“What, then, are the distinctive characters of the republican form? Were an answer to this question to be sought, not by recurring to principles, but in the application of the term by political writers, to the constitution of different States, no satisfactory one would ever be found. Holland…has passed almost universally under the denomination of a republic. The same title has been bestowed on Venice, where absolute power over the great body of the people is exercised, in the most absolute manner, by a small body of hereditary nobles…These examples, which are nearly as dissimilar to each other as to a genuine republic, show the extreme inaccuracy with which the term has been used in political disquisitions.
“If we resort for a criterion to the different principles on which different forms of government are established, we may define a republic to be, or at least may bestow that name on, a government which derives all its powers directly or indirectly from the great body of the people, and is administered by persons holding their offices during pleasure, for a limited period, or during good behavior. It is ESSENTIAL to such a government that it be derived from the great body of the society, not from an inconsiderable proportion, or a favored class of it; otherwise a handful of tyrannical nobles, exercising their oppressions by a delegation of their powers, might aspire to the rank of republicans, and claim for their government the honorable title of republic.”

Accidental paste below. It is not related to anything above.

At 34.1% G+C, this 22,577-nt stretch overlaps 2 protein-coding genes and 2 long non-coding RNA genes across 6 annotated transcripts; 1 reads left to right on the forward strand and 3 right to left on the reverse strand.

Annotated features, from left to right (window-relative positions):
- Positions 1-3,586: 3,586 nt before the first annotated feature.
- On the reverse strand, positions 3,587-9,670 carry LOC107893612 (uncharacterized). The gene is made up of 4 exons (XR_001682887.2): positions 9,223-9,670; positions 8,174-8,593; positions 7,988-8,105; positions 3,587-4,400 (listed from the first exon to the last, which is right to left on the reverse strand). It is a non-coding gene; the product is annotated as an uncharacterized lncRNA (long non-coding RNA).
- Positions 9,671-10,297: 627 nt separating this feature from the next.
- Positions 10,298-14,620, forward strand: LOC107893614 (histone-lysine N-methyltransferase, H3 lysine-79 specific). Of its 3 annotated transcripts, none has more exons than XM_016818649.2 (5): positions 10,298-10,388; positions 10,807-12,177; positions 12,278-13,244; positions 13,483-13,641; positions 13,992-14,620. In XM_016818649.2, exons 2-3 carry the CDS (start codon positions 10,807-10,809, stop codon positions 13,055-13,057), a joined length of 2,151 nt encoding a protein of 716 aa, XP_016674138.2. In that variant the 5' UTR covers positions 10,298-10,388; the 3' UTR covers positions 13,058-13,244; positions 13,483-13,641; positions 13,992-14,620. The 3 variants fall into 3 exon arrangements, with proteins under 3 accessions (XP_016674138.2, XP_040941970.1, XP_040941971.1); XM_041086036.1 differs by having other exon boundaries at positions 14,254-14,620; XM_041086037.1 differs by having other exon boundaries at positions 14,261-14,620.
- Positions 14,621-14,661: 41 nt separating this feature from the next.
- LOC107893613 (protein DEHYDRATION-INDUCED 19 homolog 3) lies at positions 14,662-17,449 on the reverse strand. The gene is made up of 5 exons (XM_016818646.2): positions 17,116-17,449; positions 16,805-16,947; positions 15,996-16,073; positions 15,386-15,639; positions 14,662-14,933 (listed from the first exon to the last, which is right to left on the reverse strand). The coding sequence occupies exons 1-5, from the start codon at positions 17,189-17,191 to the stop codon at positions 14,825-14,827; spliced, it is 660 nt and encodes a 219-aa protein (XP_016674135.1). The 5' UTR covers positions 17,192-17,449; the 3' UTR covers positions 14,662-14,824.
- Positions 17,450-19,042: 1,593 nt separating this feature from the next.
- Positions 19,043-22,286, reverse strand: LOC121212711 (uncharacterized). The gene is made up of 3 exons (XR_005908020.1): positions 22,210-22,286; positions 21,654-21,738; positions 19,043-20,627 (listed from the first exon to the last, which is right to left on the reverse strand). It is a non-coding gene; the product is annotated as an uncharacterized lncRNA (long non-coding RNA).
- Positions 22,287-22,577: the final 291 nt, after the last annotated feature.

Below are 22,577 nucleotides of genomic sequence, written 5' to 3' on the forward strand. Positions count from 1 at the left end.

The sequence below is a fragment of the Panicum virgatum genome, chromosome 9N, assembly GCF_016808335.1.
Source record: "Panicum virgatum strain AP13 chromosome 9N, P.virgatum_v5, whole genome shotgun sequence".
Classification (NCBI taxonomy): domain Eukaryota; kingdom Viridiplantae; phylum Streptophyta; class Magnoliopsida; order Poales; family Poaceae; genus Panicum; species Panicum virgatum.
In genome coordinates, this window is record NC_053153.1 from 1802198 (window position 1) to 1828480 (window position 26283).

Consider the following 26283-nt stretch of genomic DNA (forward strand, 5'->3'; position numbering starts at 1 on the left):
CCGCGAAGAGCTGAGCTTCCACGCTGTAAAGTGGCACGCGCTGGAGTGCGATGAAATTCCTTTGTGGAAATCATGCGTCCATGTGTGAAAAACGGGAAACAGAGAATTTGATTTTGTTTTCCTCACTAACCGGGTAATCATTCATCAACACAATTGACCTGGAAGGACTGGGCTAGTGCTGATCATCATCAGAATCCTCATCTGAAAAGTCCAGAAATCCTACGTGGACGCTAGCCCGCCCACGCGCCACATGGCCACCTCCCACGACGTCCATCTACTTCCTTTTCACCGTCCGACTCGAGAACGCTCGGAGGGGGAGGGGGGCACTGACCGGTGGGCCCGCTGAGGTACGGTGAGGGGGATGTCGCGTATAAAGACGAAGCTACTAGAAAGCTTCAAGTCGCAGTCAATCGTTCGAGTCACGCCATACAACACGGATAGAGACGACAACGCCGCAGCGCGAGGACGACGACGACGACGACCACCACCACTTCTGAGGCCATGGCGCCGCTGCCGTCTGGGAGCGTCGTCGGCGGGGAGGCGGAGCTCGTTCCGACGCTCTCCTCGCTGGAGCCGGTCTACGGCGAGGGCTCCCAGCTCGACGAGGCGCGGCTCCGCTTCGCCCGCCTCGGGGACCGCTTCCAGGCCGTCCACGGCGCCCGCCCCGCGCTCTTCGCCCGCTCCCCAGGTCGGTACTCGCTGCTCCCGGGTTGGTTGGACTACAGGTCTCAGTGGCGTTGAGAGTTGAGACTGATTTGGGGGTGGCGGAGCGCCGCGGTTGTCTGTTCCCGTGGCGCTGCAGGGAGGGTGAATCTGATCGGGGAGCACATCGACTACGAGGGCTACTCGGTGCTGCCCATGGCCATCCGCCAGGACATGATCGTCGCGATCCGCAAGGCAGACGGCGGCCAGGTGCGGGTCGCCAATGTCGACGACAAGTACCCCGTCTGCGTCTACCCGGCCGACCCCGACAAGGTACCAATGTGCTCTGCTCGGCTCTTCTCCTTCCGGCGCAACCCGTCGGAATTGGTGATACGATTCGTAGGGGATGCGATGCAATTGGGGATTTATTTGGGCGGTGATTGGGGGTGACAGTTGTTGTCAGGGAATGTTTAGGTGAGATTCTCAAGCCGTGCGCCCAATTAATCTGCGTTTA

With the Guarantee Clause, majority rule is the way, and each state must have an electoral process in place, to prevent the usurpation of power by a monarchial actor such as the doge. It is an important safeguard put in the Constitution by the founders.
The Supreme Court has ruled that the Guarantee Clause cannot be challenged in federal court, as it is nonjusticiable.
The Constitution’s wisdom is shown in many ways, including with the Guarantee Clause of the Constitution. The careful drafting in 1787 has helped to ensure American Exceptionalism once again.
Dan Cotter is Attorney and Counselor at Howard & Howard Attorneys PLLC. He is the author of The Chief Justices, (published April 2019, Twelve Tables Press). He is also a past president of The Chicago Bar Association. The article contains his opinions and is not to be attributed to anyone else.